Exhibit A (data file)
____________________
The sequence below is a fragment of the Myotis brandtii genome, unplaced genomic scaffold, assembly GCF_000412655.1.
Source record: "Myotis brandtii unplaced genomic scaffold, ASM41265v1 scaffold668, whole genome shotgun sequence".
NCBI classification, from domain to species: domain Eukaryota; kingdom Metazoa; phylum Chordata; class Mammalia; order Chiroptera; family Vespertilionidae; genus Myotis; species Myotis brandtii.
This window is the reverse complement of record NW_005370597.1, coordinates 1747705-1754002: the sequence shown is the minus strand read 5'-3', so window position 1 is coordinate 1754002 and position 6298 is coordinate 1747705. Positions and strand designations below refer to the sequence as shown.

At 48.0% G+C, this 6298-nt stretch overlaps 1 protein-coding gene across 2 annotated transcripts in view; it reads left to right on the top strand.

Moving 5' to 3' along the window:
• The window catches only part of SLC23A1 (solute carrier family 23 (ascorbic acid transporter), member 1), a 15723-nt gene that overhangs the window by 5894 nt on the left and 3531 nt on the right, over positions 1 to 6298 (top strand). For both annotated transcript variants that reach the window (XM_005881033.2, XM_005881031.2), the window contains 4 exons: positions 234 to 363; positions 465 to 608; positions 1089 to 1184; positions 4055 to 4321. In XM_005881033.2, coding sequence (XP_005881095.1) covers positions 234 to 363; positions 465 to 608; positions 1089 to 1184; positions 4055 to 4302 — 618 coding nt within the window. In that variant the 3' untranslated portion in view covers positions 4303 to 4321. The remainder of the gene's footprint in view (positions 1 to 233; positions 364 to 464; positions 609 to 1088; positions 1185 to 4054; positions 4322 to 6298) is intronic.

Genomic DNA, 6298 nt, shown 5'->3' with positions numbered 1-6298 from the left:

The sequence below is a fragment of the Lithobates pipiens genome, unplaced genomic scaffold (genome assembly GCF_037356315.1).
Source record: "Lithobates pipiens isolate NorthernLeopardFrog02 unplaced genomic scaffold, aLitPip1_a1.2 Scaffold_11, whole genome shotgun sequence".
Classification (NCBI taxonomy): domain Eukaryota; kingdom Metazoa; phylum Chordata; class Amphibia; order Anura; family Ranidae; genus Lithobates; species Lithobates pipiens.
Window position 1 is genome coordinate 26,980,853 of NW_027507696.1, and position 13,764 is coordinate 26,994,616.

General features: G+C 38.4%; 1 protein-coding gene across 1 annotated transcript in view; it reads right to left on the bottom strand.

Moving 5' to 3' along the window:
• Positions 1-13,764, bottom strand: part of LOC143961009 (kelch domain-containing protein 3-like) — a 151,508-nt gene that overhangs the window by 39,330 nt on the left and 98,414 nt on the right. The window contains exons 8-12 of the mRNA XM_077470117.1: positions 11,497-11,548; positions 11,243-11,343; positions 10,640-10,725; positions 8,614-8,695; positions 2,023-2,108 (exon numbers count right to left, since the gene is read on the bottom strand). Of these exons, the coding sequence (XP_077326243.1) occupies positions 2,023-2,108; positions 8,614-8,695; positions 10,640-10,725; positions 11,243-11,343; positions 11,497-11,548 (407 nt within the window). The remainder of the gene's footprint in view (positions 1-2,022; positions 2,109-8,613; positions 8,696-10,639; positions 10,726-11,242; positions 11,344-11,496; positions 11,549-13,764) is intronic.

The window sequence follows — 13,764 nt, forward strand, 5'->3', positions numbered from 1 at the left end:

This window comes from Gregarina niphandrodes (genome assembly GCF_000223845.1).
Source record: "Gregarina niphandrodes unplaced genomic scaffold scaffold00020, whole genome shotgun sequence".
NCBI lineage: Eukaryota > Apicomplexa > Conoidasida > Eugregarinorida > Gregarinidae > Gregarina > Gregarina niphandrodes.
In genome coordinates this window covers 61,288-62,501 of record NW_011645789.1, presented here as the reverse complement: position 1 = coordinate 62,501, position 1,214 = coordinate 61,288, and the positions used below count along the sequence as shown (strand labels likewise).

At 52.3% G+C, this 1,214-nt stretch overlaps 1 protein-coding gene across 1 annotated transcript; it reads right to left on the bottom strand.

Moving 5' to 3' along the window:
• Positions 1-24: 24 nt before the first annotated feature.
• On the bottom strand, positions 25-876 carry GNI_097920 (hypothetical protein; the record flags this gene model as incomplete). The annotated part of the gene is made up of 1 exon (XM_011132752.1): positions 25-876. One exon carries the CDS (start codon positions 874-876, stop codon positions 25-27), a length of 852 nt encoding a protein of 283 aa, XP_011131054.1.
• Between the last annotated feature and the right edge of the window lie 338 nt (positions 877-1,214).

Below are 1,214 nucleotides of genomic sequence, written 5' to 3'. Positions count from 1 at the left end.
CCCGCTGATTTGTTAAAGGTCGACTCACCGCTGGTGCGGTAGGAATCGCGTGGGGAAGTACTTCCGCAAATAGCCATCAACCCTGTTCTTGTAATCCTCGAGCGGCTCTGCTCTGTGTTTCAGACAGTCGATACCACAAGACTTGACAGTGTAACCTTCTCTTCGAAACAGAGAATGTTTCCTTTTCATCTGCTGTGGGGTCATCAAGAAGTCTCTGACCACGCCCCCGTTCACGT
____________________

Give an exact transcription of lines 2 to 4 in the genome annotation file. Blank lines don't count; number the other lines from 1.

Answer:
Source record: "Myotis brandtii unplaced genomic scaffold, ASM41265v1 scaffold668, whole genome shotgun sequence".
NCBI classification, from domain to species: domain Eukaryota; kingdom Metazoa; phylum Chordata; class Mammalia; order Chiroptera; family Vespertilionidae; genus Myotis; species Myotis brandtii.
This window is the reverse complement of record NW_005370597.1, coordinates 1747705-1754002: the sequence shown is the minus strand read 5'-3', so window position 1 is coordinate 1754002 and position 6298 is coordinate 1747705. Positions and strand designations below refer to the sequence as shown.